Explain the differences among connotation, denotation, and emotive meaning, using examples throughout.

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The distinction between denotation and connotation is a philosophically important one that, in modern philosophy of language, traces back to work on the nature of meaning by the German philosopher, logician, and mathematician Friedrich Ludwig Gottlob Frege (1848–1925).

Frege was concerned about the limitations of an account of meaning and identity of words as grounded in what they referred to. If meaning is purely referential, then "the morning star" would be identical to "the evening star," as they both refer to or denote the planet Venus that appears near the horizon either in the morning or evening. Yet. despite the morning and evening star both being the planet Venus, the two phrases are not identical. Although they have the same denotation, they have different connotations.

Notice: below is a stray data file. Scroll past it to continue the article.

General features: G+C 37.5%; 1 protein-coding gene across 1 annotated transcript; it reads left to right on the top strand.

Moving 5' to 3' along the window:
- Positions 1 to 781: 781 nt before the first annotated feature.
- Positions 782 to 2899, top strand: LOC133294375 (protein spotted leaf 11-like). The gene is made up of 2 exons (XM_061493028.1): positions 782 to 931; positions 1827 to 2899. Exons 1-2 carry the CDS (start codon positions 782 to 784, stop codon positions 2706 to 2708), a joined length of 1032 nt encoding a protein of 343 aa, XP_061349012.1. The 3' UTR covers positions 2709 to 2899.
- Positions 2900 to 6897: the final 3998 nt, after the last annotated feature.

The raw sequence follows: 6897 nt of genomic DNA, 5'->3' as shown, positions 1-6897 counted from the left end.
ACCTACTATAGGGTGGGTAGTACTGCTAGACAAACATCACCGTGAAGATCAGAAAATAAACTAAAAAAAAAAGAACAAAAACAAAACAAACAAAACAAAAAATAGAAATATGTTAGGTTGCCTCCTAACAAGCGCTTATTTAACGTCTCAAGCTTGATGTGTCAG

Words with the same denotation but different connotations can differ in emotional significance. The terms "embryo" and "unborn child" can be used to refer to the same stage of development of an embryo (in humans,...

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